Japan must save its falling birth rate ‘now or never,’ PM Kishida says
Japan’s prime minister issued a dire warning about the country’s population crisis on Monday, saying it was “on the brink of not being able to maintain social functions” due to the falling birth rate.
In a policy address to lawmakers, Fumio Kishida said it was a case of solving the issue “now or never,” and that it “simply cannot wait any longer.”
“In thinking of the sustainability and inclusiveness of our nation’s economy and society, we place child-rearing support as our most important policy,” the prime minister said.
Kishida added that he wants the government to double its spending on child-related programs, and that a new government agency would be set up in April to focus on the issue.
Japan has one of the lowest birth rates in the world, with the Ministry of Health predicting it will record fewer than 800,000 births in 2022 for the first time since records began in 1899.
The country also has one of the highest life expectancies in the world; in 2020, nearly one in 1,500 people in Japan were age 100 or older, according to government data.
These trends have driven a growing demographic crisis, with a rapidly aging society, a shrinking workforce and not enough young people to fill the gaps in the stagnating economy.
Experts point to several factors behind the low birth rate. The country’s high cost of living, limited space and lack of child care support in cities make it difficult to raise children, meaning fewer couples are having kids. Urban couples are also often far from extended family who could help provide support.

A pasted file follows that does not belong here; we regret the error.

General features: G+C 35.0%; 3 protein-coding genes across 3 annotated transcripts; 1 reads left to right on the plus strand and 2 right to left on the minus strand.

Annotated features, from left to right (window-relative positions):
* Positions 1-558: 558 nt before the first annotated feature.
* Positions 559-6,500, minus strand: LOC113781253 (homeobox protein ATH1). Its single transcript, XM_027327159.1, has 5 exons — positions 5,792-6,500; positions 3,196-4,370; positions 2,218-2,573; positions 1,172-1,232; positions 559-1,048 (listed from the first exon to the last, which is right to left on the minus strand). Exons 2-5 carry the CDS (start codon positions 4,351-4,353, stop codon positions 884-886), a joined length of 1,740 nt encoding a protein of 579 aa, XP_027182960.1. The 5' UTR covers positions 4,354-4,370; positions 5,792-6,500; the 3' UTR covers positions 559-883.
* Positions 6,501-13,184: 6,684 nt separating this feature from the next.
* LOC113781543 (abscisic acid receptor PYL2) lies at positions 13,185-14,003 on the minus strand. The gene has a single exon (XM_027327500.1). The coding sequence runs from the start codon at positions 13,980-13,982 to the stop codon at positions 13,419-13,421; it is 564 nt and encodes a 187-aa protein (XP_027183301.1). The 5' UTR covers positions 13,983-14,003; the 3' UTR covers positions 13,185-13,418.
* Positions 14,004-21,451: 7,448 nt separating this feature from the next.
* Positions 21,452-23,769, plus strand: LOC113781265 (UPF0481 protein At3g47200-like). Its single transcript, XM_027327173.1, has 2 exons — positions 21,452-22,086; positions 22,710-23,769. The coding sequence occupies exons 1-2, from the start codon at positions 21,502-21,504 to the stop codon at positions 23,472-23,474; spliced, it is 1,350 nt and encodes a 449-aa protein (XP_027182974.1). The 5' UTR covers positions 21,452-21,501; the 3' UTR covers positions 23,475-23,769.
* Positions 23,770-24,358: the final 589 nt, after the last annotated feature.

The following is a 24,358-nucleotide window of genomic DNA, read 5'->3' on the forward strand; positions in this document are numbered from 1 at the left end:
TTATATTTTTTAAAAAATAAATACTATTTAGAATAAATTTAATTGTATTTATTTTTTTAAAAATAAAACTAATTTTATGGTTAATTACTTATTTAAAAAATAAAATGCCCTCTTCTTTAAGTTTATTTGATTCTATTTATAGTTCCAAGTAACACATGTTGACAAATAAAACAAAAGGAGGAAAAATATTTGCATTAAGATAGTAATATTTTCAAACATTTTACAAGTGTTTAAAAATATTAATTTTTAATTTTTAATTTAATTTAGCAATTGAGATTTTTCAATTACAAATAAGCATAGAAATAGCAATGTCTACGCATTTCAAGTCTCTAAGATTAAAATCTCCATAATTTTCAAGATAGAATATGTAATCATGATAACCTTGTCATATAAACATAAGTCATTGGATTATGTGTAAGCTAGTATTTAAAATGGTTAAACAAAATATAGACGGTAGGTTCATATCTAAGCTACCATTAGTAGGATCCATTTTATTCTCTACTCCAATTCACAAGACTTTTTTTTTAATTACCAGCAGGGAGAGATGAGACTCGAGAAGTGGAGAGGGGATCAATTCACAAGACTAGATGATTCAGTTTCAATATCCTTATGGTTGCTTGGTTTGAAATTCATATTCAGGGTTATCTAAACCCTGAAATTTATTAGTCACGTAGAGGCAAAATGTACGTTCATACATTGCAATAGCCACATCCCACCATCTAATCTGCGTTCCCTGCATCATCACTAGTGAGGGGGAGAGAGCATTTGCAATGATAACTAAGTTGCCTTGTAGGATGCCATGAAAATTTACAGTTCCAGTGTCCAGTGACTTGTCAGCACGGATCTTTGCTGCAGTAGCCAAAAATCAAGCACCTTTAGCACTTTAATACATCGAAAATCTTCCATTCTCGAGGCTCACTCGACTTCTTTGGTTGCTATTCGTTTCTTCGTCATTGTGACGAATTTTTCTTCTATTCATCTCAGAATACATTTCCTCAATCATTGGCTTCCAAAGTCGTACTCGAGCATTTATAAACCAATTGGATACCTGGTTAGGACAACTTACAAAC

Attitudes toward marriage and starting families have also shifted in recent years, with more couples putting off both during the pandemic.
Some point to the pessimism young people in Japan hold toward the future, many frustrated with work pressure and economic stagnation.
Japan’s economy has stalled since its asset bubble burst in the early 1990s. The country’s GDP growth slowed from 4.9% in 1990 to 0.3% in 2019, according to the World Bank. Meanwhile, the average real annual household income declined from 6.59 million yen ($50,600) in 1995 to 5.64 million yen ($43,300) in 2020, according to 2021 data from the country’s Ministry of Health, Labor and Welfare.
The government has launched various initiatives to address the population decline over the past few decades, including new policies to enhance child care services and improve housing facilities for families with children. Some rural towns have even begun paying couples who live there to have children.
Shifting demographics are a concern across other parts of East Asia, too.
South Korea recently broke its own record for the world’s lowest fertility rate, with data from November 2022 showing a South Korean woman will have an average of 0.79 children in her lifetime – far below the 2.1 needed to maintain a stable population. Japan’s fertility rate stands at 1.3, while the United States is at 1.6.
Meanwhile, China’s population shrank in 2022 for the first time since the 1960s, adding to its woes as it struggles to recover from the pandemic. The last time its population fell was in 1961, during a famine that killed tens of millions of people across the country.